Not all algebras contain a (left and right) multiplicative neutral identity element, but if an algebra contains such an identity element it is unique.
If an algebra A contains a multiplicative neutral element then in general it cannot be derived from an arbitrary element a of A by forming a / a or a^0, since these operations may be not defined for the algebra A.
More precisely, it may be possible to invert a or raise it to the zero-th power, but A is not necessarily closed under these operations. For example, if a is a square matrix in GAP then we can form a^0 which is the identity matrix of the same size and over the same field as a.
On the other hand, an algebra may have a multiplicative neutral element Zero and One for Algebras).
In many cases, however, the zero-th power of algebra elements is well-defined, with the result again in the algebra. This holds for Finitely Presented Algebras) and all those matrix algebras whose generators are the generators of a finite group.
For practical purposes it is useful to distinguish general algebras and unital algebras.
A unital algebra in GAP is an algebra U that is known to contain
zero-th powers of elements, and all functions may assume this. A not unital
algebra A may contain zero-th powers of elements or not, and no
function for A should assume existence or nonexistence of these
elements in A. So it may be possible to view A as a unital algebra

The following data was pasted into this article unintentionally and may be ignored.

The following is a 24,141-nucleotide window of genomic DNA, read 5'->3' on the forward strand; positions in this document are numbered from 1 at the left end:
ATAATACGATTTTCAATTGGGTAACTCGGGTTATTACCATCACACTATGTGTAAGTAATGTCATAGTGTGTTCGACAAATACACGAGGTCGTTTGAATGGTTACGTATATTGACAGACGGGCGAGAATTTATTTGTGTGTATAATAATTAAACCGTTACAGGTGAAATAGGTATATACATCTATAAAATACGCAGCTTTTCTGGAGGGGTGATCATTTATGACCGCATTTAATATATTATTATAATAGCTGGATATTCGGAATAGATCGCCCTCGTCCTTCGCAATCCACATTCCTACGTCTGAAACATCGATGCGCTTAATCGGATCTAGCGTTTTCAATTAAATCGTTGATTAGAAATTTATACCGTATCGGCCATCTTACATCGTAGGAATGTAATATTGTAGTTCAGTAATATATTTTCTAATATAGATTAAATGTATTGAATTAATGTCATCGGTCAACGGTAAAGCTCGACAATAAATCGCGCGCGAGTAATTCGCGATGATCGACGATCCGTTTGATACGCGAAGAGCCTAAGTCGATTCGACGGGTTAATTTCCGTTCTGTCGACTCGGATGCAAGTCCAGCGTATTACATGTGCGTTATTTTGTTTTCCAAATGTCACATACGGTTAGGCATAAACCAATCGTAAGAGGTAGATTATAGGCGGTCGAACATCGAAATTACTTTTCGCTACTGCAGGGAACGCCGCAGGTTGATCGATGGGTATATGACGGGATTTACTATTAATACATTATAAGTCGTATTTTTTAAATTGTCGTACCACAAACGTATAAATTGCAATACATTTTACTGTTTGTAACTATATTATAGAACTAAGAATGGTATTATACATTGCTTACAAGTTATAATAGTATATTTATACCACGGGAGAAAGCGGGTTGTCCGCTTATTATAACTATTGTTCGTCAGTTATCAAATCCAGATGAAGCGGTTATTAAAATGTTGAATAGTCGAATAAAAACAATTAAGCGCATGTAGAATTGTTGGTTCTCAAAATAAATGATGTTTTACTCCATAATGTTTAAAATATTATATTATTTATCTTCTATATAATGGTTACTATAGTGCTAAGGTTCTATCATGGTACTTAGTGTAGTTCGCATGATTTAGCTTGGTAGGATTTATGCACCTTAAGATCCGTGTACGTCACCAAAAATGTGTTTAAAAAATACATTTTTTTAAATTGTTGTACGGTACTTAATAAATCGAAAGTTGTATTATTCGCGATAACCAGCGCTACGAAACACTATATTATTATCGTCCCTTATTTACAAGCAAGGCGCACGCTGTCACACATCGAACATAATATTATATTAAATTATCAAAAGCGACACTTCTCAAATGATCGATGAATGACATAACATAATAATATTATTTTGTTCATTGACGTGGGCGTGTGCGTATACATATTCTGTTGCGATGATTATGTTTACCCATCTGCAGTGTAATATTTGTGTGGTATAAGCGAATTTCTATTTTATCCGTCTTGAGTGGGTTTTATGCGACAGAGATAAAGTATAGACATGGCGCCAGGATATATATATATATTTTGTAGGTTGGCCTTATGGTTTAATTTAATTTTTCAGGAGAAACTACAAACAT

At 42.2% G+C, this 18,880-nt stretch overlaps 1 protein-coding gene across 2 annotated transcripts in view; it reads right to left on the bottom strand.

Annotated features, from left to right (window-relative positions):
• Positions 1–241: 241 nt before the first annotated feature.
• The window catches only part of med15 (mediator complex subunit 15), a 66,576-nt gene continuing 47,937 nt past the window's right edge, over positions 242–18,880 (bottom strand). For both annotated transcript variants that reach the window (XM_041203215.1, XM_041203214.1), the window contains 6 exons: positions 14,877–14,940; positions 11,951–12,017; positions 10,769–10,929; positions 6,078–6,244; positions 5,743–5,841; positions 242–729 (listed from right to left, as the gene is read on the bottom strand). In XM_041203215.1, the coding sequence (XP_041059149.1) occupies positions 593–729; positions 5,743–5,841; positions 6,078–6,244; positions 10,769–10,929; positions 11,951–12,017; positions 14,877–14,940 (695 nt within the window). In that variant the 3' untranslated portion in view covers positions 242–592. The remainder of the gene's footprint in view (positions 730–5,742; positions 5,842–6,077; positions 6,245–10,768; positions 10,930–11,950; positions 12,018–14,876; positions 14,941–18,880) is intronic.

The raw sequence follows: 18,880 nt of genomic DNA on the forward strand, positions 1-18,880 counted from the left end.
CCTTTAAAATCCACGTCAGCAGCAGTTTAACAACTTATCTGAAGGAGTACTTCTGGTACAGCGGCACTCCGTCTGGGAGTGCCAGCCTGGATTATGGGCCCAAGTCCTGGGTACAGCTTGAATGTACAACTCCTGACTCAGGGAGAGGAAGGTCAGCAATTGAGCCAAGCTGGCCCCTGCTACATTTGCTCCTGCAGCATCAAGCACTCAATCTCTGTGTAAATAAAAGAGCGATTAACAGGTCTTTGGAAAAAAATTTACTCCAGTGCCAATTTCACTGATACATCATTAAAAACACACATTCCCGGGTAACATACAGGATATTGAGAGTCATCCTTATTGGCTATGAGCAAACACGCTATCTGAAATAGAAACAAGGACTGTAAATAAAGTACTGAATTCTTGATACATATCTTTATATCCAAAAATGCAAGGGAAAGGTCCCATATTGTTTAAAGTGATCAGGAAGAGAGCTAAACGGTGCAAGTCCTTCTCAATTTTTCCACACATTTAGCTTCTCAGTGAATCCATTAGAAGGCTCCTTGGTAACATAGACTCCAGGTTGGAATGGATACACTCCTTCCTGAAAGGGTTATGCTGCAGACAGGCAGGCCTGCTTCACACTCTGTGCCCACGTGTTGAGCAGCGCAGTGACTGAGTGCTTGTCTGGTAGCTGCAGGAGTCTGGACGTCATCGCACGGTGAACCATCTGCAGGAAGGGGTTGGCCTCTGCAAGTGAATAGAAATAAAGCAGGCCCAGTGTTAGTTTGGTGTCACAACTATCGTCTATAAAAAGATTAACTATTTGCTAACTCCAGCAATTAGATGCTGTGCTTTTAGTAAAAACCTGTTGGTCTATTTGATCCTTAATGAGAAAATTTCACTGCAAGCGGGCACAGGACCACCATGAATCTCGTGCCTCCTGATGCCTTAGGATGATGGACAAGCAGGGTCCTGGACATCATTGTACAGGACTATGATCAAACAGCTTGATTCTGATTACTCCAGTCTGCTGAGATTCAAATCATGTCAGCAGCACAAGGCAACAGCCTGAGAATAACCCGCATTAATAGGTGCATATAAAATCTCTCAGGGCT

AsUnitalAlgebra( A ) (see AsUnitalAlgebra), and of course it
is always possible to view a unital algebra as algebra using
AsAlgebra( U ) (see AsAlgebra).
A can have unital subalgebras, and of course U can have subalgebras that are not unital.
The images of unital algebras under operation homomorphisms are either unital or trivial, since the identity of the source acts trivially, so its image under the homomorphism is the identity of the image.
The following example shows the main differences between algebras and unital algebras.
gap> a:= [ [ 1, 0 ], [ 0, 0 ] ];; gap> alg1:= Algebra( Rationals, [ a ] ); Algebra( Rationals, [ [ [ 1, 0 ], [ 0, 0 ] ] ] ) gap> id:= a^0; [ [ 1, 0 ], [ 0, 1 ] ] gap> id in alg1; false gap> alg2:= UnitalAlgebra( Rationals, [ a ] ); UnitalAlgebra( Rationals, [ [ [ 1, 0 ], [ 0, 0 ] ] ] ) gap> id in alg2; true gap> alg3:= AsAlgebra( alg2 ); Algebra( Rationals, [ [ [ 1, 0 ], [ 0, 0 ] ], [ [ 1, 0 ], [ 0, 1 ] ] ] ) gap> alg3 = alg2; true gap> AsUnitalAlgebra( alg1 ); Error, <D> is not unital
We see that if we want the identity matrix to be contained in an algebra that is not known to be unital, it might be necessary to add it to the generators. If we would not have the possibility to define unital algebras, this would lead to the strange situations that a two-generator algebra means an algebra generated by one nonidentity generator and the identity matrix, or that an algebra is free on the set X but is generated as algebra by the set X plus the identity.
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